The first reason, therefore, which I shall lay down for the proving of this difficulty, is the little we have extant of the writings of the ancient Fathers, especially of the first, second, and third centuries; which are those we are most especially to regard. For, seeing that one of the principal reasons that moves the Church of Rome to adduce the writings of the Fathers, is to show the truth of their tenets by their antiquity, which they consider as indicative of it; it is evident that the most ancient ought to be the most noticed. And indeed there is no question but that the Christian religion was more pure and without mixture in its beginning and infancy, than it was afterwards in its growth and progress: it being the ordinary course of things to contract corruptions, more or less, according as they are more or less removed from their first institution: as we see by experience in states, laws, arts, and languages, the natural propriety of all which is continually declining, after they have once passed the point of their vigor, and as it were the flower and prime of their strength and perfection. Now, I cannot believe that any faithful Christian will deny but that Christianity was in its zenith and perfection at the time of the blessed Apostles; and indeed it would be the greatest injury that could be offered them, to say that any of their successors have either had a greater desire or more abilities to advance Christianity than they had. It will hence follow then, that those times which were nearest to the Apostles were necessarily the purest, and less subject to suspicion of corruption, either in doctrine, or in manners and Christian discipline: it being but reasonable to believe, that if any corruptions have crept into the Church, they came in by little and little, and by degrees, as it happens in all other things. Some may here object, that even the very next age, immediately after the times of the Apostles, was not without its errors, if we may believe Hegesippus; who, as he is cited by Eusebius, witnesses, that the Church continued a virgin till the emperor Trajan’s time; but that after the death of the Apostles the conspiracy of error began to discover itself with open face: [see Eusebius, Church History, Book 3, Chapter 32]

I shall not oppose anything against this testimony, but shall only say, that if the enemy, immediately upon the setting of these stars of the Church, their presence and light being scarcely shut in, had yet the boldness presently to fall to sowing his evil seed; how much more had he the opportunity of doing this in those ages which were further removed from their times; when (the sanctity and simplicity of these great teachers of the world, having now by little and little vanished out of the memories of men) human, inventions and new fancies began to take place? So that we may conclude that even supposing the first ages of Christianity have not been altogether exempt from alteration in doctrine, yet are they much more free from it than the succeeding ages can pretend to be, and are therefore consequently to be preferred to them in all respects; it being here something like what the poets have fancied of the four ages of the world, where the succeeding age always came short of the former. As for the opinion of those men [Cassand. Consult. Ferdinan. p. 894. Perron. Epist. to Casaub.] who think the best way to find out the true sense of the ancient Church, will be to search the writings of those of the Fathers chiefly who lived between the time of Constantine the Great and Pope Leo, or Pope Gregory’s time, (that is to say, from the end of the third century to the beginning of the seventh,) I consider this as an admission only of the small number of books that are left us of those ages before Constantine, and not that these men allow that the authority of these three later ages ought to be preferred to that of the three former.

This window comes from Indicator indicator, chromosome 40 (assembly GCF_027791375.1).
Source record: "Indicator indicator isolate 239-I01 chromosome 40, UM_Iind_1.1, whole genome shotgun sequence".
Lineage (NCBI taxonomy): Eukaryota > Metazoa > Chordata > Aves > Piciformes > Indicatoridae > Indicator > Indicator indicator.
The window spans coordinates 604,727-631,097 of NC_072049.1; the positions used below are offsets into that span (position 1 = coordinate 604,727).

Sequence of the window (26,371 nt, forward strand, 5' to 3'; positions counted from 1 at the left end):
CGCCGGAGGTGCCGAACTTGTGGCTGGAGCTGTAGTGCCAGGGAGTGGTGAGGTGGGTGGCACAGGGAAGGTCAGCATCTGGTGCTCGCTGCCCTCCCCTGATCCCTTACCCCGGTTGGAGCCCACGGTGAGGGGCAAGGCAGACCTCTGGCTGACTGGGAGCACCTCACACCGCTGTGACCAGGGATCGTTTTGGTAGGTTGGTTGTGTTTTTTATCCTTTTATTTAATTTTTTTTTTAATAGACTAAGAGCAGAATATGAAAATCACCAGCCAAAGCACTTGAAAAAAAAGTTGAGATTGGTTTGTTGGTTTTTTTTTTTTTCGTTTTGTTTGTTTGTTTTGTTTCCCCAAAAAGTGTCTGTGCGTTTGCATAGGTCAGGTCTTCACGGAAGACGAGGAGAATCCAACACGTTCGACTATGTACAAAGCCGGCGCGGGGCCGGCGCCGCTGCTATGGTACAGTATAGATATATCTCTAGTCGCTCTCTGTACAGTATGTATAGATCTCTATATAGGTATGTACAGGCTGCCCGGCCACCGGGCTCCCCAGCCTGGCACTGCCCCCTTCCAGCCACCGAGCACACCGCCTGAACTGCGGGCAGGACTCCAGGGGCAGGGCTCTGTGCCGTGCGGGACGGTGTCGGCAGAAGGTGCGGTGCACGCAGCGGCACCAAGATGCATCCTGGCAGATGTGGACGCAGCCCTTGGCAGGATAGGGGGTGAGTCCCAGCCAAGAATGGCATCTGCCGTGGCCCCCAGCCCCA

If we had but as much light and as clear evidences of the belief of the one as we have of the other, I make no question but they would prefer the former. But if they mean otherwise, and are indeed of a persuasion that the Church was really more pure after Constantine’s time than before, they must excuse me, if I think that they by this means confess the distrust they have of their own cause, seeing that they endeavour to fly as far as they can from the light of the primitive times; retreating to those ages, wherein it is most evident there were both less perfection and light than before; running altogether contrary to that excellent rule which Cyprian has given us: [Cyprian, Epistle 74, p. 195] That we should have recourse to the fountain, whenever the channel and stream of doctrine and ecclesiastical tradition are found to be the least corrupted. But, however, let their meaning be what it will, their words, in my judgment, do not a little advance the Protestants’ cause; it being a very clear confession that those opinions, about which they contest with them, do not at all appear clearly in any of the books that were written during the first three centuries. For if they were found clearly in the same, what policy were it then in them to appeal to the writers of the three following centuries, to which they very well know that their adversaries attribute less than to the former? But besides this tacit confession of theirs the thing is evident; namely, that there is left us at this day very little of the writings of the Fathers of the first three centuries of Christianity for the deciding of our differences.